Photo taken in:MagnitogorskYear when photo was taken:1942Country name at time of photo:USSRCountry name today:Russia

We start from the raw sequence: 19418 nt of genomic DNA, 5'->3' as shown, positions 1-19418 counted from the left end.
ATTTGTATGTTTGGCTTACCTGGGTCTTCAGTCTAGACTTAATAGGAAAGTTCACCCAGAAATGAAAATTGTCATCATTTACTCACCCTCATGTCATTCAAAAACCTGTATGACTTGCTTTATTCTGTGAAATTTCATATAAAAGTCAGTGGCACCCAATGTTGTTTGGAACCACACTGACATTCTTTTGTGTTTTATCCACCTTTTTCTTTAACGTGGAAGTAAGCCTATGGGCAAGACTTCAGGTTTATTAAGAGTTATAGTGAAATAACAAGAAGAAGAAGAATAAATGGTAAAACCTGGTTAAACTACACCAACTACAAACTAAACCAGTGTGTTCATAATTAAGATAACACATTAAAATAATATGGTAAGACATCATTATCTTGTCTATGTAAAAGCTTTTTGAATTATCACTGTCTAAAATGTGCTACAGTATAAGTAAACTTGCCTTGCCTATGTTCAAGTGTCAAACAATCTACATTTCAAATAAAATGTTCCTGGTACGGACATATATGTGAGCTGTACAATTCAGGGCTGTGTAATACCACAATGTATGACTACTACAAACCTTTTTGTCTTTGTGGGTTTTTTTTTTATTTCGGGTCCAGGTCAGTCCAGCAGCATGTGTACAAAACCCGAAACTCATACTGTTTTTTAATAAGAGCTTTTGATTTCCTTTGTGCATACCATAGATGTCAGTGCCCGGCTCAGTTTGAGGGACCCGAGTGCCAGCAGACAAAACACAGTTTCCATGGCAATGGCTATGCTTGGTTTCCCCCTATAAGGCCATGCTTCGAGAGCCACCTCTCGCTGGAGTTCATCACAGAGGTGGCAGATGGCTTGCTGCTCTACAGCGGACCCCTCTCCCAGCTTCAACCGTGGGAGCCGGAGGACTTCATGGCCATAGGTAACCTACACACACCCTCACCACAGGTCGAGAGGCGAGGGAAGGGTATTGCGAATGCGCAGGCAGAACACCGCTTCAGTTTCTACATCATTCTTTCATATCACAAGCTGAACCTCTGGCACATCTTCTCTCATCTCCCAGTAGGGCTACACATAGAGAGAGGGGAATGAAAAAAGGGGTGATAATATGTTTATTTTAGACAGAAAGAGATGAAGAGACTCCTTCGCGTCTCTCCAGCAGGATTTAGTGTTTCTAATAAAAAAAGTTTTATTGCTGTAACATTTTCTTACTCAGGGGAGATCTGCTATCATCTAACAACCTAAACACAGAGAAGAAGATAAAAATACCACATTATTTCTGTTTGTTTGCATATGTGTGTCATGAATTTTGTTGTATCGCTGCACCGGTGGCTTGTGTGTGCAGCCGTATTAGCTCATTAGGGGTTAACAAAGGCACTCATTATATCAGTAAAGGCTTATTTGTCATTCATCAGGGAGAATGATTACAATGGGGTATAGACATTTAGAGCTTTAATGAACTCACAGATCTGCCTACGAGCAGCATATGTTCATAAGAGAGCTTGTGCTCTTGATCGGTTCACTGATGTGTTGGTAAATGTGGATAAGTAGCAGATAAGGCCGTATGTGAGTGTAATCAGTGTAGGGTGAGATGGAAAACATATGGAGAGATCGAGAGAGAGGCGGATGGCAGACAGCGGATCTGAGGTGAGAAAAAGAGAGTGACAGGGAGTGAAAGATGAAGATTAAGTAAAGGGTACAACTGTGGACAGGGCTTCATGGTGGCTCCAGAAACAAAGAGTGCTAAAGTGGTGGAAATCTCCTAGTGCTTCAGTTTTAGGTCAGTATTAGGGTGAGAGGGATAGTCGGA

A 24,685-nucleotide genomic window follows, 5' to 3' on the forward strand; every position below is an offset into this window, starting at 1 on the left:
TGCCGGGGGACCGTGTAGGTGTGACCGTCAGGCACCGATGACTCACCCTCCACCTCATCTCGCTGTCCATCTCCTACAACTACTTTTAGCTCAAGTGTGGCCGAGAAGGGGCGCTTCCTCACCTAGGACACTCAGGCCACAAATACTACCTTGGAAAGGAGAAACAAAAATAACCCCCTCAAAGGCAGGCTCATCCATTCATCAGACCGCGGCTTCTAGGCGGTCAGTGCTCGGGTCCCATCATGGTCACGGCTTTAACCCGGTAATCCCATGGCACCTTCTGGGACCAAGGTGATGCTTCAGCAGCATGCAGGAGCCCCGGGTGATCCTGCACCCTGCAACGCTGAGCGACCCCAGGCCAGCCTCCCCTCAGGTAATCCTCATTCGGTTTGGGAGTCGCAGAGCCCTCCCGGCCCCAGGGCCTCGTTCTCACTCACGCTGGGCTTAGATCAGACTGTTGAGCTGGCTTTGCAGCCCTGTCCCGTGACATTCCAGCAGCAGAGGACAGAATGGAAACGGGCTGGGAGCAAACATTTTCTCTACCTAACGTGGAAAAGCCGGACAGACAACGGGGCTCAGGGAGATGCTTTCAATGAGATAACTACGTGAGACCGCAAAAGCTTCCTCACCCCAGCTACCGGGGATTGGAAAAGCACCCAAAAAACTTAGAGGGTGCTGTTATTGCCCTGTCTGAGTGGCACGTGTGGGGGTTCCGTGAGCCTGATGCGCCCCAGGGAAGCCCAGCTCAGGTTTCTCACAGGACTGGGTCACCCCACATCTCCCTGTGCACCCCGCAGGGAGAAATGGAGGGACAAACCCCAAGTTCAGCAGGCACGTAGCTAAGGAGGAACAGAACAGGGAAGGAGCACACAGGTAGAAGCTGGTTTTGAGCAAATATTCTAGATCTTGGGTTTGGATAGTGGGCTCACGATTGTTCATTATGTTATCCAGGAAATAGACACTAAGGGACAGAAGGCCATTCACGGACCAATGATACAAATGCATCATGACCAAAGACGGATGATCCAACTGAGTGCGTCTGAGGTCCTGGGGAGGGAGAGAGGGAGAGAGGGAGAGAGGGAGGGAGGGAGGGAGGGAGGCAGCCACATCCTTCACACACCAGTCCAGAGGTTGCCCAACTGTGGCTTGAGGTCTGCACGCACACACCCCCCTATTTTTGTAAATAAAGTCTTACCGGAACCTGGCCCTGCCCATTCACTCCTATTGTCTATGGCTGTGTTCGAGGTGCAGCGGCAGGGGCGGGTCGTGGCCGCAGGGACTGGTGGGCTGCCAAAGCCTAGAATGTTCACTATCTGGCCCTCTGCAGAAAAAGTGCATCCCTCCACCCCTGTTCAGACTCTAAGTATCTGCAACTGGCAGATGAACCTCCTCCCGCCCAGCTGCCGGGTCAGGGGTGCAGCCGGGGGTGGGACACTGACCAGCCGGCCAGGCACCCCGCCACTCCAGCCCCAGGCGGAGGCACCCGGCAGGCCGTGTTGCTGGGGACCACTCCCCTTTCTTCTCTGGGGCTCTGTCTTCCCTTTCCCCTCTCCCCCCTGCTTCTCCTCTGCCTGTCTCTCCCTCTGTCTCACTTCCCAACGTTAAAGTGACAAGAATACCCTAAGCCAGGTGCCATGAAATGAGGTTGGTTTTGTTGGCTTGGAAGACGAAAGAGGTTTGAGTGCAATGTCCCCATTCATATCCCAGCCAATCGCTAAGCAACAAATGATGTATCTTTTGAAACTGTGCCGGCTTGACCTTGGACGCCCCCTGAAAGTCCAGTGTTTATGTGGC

My mother Rosa Shwartz and I on my 6th birthday while we were in evacuation in Magnitogorsk in 1942. I was 5 years old when the war began. I remember that my father and I were planning to go for a walk on the slopes of the Dnepr River that Sunday, but in the morning he told me that it was cancelled. I burst into tears, because I was so unhappy about it. My mother cried, too, and I thought that she was disappointed by not going to the park. Only later did I understand that she was crying because of the war. My father was released from service in the army because he was a railroad employee. He also received a railroad carriage at his disposal for the evacuation of his family. We all went to evacuation in this carriage at the beginning of July 1941: my mother's brother Samuel, his wife and daughter Bella, my father's fellow worker, his wife and two children, and our family. Uncle Samuel was not subject to recruitment due to his age. We had very little luggage with us. We only took the most necessary clothing, my toys and children's books, my bed linen and a few casseroles. My father told us that we would return home soon. Uncle Samuel and his family got off the train at Buzuluk station - his acquaintances were living there. We moved on. The train stopped at Magnitogorsk, Cheliabinsk region [2,500 km from Kiev]. We got off there. All evacuated people settled down in the barracks there. There were two families in each room. The so-called 'rooms' were separated by sheets that served as 'partials'. We lived with my father's co-worker, his wife and children. My father worked at the railway station in Magnitogorsk. At the beginning of 1942 he was recruited to the front. He wrote us a single letter from there. A few months later we received the notification of his death. It said that he perished close to the village of Malyie Krestsy, near Leningrad. Regretfully, I have never been to the place where he was buried. My mother and I were starving and freezing because we didn't have any winter clothes with us. I stayed inside the room for the whole winter. My mother had to go out to get some food in exchange for ration cards. She had to stand in long lines for hours and hours. I remember her buying a small fur tree on 31st December 1942. Then she went to the store. She came back with a face white as chalk and put a bag of food on the table. She went to bed saying that she was going to stay there and get warm. She never left the bed again. A week later she died of pneumonia. My mother had asked our co-tenant to write to her brothers. At the beginning of January 1943 Uncle Samuel came to pick me up and take me to Buzuluk. His family became mine.